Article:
The Community Cloud Atlas

Blog originally posted on The GLOBE Scientists' Blog:


During our time in the Atmospheric Science doctoral program at Colorado State University (CSU), we would take breaks from frustrating programming efforts and run upstairs to the roof of the building to take pictures of clouds. We would identify them by name, describe the conditions in which they were forming, and head back inside to see if we could put them within the context of the radar and satellite imagery. As our collection continued to grow, we started to discuss the idea of creating a joint webpage or, at the very least, a shared online photo album to organize our cloud pictures from CSU and from our individual collections before those years. Unfortunately, this was also the time that we were both trying to finish up our dissertations, the final stage before the completion of a doctoral degree, and the cloud atlas simply remained a fun idea for the future. Eventually, Nick took a postdoctoral position at the National Severe Storms Laboratory in Norman, OK and Angela accepted a postdoctoral position at the University of Washington in Seattle.

As we both settled into our new jobs in new locations, we continued to add to our collection and decided that we were finally ready to start cataloging our pictures. By creating a Facebook page, not only could we easily organize and share our pictures, but it would also allow the opportunity for others to share their pictures with us. Thus the Community Cloud Atlas was born.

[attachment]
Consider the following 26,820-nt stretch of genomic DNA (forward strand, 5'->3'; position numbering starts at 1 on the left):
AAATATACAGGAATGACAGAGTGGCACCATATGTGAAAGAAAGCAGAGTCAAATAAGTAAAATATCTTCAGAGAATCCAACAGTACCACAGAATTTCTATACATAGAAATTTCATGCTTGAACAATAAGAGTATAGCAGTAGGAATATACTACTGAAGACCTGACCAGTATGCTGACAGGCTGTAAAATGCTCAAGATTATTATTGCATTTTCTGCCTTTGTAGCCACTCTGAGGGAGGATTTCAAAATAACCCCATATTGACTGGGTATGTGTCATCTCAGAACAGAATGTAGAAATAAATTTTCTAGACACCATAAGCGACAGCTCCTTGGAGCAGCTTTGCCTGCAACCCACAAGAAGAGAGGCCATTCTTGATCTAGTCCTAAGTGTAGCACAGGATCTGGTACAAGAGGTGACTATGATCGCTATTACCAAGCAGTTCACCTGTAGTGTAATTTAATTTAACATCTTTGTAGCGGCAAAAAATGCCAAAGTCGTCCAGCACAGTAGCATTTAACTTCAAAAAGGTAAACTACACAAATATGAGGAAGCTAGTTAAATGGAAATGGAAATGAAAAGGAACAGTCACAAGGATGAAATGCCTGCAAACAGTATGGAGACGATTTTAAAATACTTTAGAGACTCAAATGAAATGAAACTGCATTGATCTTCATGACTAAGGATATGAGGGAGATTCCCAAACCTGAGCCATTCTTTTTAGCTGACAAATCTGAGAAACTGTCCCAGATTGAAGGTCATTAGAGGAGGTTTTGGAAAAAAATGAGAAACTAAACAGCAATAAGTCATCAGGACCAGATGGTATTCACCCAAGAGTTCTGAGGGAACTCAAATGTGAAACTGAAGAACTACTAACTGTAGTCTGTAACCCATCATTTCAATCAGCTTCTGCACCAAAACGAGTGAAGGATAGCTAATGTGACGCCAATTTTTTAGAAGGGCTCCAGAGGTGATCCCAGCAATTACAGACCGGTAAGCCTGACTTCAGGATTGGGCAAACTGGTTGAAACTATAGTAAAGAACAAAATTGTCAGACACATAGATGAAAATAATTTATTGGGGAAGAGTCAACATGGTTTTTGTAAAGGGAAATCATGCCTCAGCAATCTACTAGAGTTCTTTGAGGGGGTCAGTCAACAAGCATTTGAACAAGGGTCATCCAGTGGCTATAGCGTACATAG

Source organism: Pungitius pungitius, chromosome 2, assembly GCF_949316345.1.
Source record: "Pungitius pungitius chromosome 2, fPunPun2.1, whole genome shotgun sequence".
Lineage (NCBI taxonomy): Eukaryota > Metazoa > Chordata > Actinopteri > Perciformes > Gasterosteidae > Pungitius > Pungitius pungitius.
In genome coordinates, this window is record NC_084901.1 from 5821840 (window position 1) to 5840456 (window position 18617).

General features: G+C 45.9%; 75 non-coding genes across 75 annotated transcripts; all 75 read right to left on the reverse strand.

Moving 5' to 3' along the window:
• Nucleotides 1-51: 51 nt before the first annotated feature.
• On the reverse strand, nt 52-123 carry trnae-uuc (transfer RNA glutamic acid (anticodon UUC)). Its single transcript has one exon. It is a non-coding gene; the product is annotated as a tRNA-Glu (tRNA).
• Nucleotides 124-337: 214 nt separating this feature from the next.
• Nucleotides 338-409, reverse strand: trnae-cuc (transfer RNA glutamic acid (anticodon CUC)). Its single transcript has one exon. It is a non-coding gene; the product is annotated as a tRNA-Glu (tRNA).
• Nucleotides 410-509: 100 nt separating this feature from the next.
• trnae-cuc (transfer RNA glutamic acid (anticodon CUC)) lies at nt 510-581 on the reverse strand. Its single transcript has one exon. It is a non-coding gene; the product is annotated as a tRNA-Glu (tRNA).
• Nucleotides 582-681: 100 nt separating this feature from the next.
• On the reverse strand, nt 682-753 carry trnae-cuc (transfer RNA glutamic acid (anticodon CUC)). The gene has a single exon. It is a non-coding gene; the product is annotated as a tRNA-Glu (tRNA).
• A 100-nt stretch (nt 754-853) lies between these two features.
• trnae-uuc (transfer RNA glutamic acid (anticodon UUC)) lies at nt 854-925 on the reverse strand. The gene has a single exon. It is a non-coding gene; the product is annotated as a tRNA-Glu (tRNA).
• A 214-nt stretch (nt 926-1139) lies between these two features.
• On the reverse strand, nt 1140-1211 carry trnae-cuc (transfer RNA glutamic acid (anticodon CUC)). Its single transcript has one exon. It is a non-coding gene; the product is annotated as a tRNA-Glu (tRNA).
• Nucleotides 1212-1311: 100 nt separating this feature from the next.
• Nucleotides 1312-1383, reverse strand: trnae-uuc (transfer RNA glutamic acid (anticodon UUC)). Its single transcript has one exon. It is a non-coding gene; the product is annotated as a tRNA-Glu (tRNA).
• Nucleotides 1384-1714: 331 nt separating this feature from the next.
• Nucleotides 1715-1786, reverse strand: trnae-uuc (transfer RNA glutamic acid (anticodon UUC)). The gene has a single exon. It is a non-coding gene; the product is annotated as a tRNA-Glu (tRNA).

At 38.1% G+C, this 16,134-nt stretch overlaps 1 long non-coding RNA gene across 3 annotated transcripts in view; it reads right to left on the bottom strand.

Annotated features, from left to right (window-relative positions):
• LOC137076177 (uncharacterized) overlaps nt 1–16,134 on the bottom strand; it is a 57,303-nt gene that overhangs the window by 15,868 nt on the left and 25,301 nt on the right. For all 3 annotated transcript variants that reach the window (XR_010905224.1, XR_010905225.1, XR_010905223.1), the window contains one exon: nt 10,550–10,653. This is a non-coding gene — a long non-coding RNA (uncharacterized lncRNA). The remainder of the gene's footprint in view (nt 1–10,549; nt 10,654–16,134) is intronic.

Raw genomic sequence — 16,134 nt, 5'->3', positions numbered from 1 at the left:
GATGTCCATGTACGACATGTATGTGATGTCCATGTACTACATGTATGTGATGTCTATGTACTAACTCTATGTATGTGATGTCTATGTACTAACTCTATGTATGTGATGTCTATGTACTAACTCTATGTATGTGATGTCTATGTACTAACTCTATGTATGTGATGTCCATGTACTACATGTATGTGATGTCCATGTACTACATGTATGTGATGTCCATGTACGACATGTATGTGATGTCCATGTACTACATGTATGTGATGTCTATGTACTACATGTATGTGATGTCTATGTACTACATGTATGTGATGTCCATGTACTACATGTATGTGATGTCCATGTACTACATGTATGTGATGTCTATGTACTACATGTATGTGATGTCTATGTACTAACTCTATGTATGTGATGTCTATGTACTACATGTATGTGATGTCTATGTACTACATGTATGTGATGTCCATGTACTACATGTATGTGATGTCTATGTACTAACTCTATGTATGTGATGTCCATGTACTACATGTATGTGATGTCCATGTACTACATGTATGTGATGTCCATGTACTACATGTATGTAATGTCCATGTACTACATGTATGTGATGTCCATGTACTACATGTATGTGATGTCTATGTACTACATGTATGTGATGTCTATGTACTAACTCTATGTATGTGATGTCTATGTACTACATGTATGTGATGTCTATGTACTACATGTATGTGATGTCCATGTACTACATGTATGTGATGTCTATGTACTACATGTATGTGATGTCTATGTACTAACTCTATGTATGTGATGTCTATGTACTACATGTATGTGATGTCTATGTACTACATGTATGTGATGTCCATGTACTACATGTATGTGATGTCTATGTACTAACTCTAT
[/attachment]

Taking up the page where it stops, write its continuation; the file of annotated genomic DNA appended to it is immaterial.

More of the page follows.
The goal of our page is to create an open environment for the public to share their pictures of the sky, identify clouds, and to discuss how they form and what they can tell us about the current and upcoming weather. We have created individual photo albums for each cloud type and are trying to fill them with pictures from all over the world.


We are excited by the large variety of clouds that are represented so far, from the rare mammatus clouds to everyday fair-weather cumulus; we want to see them all! Not sure what the cloud is? No problem! Post it to our page and we’ll identify it for you. Do you just want to show off that beautiful sunset? Great! We would love to see it!


While we have no specific long-term plans for this page, we have already been asked by folks at NOVA to contribute pictures (with permission from the photographers) to their upcoming Cloud Lab project. It will be exciting to see how this project progresses and we look forward to an expanding community of cloud lovers!

Suggested activity: Take some photographs while you do your cloud observations, submit them to the Community Cloud Atlas on Facebook and be sure to submit your data to the GLOBE database.  Also be sure to share the photographs with The GLOBE Program – you can send them via email or post them to our Facebook Page.

Note: This blog post was co-written with Dr. Nick Guy, co-creator of The Community Cloud Atlas.  Nick received his PhD from Colorado State University and his research focuses on intersections within the field of Atmospheric Science.  He is interested in how physical processes that occur at different spatial scales vary and interact.